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Unclaimed Shares & Dividends

By: Chris Nickson - Updated: 15 Jan 2016 | comments*Discuss
 
Unclaimed Money Unclaimed Funds

No one knows for sure, and even the best guess is nothing more than that, but it's believed that there's about £3 billion in unclaimed income from shares and dividends in the UK.

That's a lot of money, but then again, there are a lot of companies - around two million limited companies, according to figures, with another 300,000 starting up every year. The good thing, at least good for you if the shares belong to you or have been left to you, is that they can never be cancelled; they belong to the owner or heir in perpetuity. About the only downside is, in some cases, after 12 years any dividends revert to the company.

By far the largest number of unclaimed shares (and dividends, too) have derived from the demutualisation of building societies and other financial companies.

Tracing Lost Shares

If you've lost shares that were once in your possession or you're the heir to an estate that you believe should contain shares but you can't find them, you need to contact the company's share registrar (surprisingly, not Companies House, although they have a listing of every UK company), although this will only be useful if you know the name of the company. Capital, ComputerShare and Lloyds TSB/Equiniti are the three big registrars in this country.

Over time, companies are sold or acquired and change names. One of the tasks of the registrar is to help trace companies that might no longer be in existence, and if they have a new name, new share certificates can be issued for you. Additionally, the registrar will be able to inform you as to whether there are outstanding dividend payments coming to you.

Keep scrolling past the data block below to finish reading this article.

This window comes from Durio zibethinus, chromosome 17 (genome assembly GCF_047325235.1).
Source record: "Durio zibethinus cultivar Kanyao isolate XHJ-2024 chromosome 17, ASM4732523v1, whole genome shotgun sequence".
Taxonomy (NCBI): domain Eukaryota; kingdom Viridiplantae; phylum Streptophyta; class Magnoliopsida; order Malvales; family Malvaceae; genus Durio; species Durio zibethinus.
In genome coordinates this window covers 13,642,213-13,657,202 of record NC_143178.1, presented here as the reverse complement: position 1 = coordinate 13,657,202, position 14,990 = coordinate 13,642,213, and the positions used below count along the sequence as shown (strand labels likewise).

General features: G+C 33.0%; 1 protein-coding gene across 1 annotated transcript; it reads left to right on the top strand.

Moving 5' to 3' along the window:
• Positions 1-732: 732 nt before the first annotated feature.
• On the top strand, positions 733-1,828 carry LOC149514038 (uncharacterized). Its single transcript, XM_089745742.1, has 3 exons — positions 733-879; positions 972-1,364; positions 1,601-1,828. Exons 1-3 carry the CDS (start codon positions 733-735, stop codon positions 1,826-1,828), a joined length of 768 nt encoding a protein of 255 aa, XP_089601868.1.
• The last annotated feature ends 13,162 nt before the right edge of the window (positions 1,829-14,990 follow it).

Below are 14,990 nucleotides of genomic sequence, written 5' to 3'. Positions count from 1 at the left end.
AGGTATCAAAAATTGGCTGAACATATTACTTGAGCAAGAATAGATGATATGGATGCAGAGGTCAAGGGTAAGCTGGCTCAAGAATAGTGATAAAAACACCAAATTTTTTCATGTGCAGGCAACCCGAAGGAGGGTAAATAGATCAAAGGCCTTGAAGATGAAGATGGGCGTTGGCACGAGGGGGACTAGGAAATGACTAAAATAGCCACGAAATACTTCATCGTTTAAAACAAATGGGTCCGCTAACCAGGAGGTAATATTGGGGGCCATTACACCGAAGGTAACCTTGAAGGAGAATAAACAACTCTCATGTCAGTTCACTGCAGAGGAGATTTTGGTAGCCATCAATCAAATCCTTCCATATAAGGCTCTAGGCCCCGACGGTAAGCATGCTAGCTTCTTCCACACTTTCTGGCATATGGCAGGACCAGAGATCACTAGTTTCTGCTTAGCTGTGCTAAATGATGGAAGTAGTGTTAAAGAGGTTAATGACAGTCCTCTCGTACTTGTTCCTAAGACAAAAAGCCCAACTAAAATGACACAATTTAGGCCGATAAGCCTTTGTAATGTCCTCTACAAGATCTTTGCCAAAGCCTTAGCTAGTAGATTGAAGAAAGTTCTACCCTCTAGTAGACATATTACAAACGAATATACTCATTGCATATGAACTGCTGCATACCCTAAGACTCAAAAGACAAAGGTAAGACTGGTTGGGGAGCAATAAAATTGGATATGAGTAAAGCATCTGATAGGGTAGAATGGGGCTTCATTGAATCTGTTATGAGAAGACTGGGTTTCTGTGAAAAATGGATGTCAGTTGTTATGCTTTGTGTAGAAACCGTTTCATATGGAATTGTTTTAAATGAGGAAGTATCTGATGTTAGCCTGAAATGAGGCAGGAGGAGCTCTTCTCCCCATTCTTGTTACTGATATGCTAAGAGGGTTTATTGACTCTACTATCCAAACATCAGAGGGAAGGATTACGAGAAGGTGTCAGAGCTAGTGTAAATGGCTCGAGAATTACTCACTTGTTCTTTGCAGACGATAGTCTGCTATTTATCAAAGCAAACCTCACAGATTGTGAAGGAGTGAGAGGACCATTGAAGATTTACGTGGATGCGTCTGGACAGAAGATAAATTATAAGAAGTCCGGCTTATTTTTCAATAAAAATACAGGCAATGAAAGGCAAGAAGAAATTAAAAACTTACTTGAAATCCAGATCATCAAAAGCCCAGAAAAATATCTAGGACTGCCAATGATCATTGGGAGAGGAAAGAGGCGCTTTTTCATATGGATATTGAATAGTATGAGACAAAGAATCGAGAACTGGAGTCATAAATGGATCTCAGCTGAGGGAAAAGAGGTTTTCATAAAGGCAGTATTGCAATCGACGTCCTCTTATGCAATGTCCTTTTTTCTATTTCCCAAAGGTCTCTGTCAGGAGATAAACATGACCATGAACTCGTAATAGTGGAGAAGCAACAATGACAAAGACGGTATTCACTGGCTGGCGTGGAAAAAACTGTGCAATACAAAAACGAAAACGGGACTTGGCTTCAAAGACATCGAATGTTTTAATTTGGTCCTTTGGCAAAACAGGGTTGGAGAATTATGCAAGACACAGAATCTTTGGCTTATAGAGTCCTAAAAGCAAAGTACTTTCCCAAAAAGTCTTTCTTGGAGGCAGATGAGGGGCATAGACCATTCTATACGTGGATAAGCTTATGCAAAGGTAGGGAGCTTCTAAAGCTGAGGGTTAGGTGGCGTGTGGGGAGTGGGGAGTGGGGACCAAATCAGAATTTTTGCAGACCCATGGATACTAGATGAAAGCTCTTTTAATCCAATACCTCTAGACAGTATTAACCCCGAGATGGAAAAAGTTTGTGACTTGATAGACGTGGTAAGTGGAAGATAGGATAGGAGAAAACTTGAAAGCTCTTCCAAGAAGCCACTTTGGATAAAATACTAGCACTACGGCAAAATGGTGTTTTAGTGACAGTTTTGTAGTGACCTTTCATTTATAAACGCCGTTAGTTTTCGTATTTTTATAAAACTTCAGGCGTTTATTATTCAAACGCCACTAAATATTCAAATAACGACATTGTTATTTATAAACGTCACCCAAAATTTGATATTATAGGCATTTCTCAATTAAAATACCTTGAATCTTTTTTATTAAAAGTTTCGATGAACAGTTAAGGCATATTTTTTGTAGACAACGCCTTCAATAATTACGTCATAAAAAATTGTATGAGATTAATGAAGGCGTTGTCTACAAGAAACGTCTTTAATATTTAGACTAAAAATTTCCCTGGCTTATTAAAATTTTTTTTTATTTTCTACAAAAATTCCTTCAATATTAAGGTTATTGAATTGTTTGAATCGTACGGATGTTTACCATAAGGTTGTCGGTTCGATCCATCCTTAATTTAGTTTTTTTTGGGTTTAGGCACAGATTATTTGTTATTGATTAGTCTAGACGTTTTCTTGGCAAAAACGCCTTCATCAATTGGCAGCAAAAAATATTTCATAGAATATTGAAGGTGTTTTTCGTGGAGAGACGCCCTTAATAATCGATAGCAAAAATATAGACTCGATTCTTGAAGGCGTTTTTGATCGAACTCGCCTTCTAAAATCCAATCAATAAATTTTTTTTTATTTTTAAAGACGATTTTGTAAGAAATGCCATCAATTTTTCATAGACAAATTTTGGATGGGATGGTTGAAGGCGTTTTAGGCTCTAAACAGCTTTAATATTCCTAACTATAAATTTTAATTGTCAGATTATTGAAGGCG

There might be instances when the registrar is unable to help you, though, and if that happens there is another resource you can use. The Guildhall Library has detailed records on every company with a stock market listing, including their histories. If they can't help you, then there's probably little to be done.

Unconditional Shares

Unconditional shares, as they're known, can come into being when a company is taken over, although it doesn't happen in every instance. Under this, although the company actually keeps most of its shares, its shareholders must sell their shares. Those who don't have their names put into what's called a dissenters' register and it will stay there for 12 years.

During that period the dissenting shareholder can make a claim and receive the dividend payments. Once that period has passed, though, things change. The money in the shareholder's account passes to the Accountant General of the Supreme Court. So, in order to make a claim of ownership after the 12 years have passed, you'll need to apply to the Supreme Court, but you'll discover that the accrued dividend payments have become forfeit.

Making a Claim

Once you've found the address of the company you should contact them directly. They'll have full records on their shareholders, and if you do own shares, they'll be able to issue new certificates and arrange to disburse any accrued dividends to you.

In a case where you're the heir and there are shares in the name of the deceased, you'll need to prove death and also that you have the right to receive the shares. In both instances, of course, you'll also be required to prove your identity.

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Hi My names are Mr Enyinaya Ukachukwu Nwoke. In 1986 I bought some shares in the then IMB, which later metamorphosed into FINBANK. Subsequently, FINBANK also transformed into FCMB. My inquiries are these: How can I commence the process of receiving my dividends into my bank account? What are the conditions pursuant to actualization of this? What if I've lost my share certificate, but still have my name and number? Generally, what should I do to start receiving backlog of my unclaimed and current dividends? I'll be glad if you'll give me a quick feedback on these inquiries. God bless you Daniel E.U.
Daniel - 15-Jan-16 @ 2:37 PM
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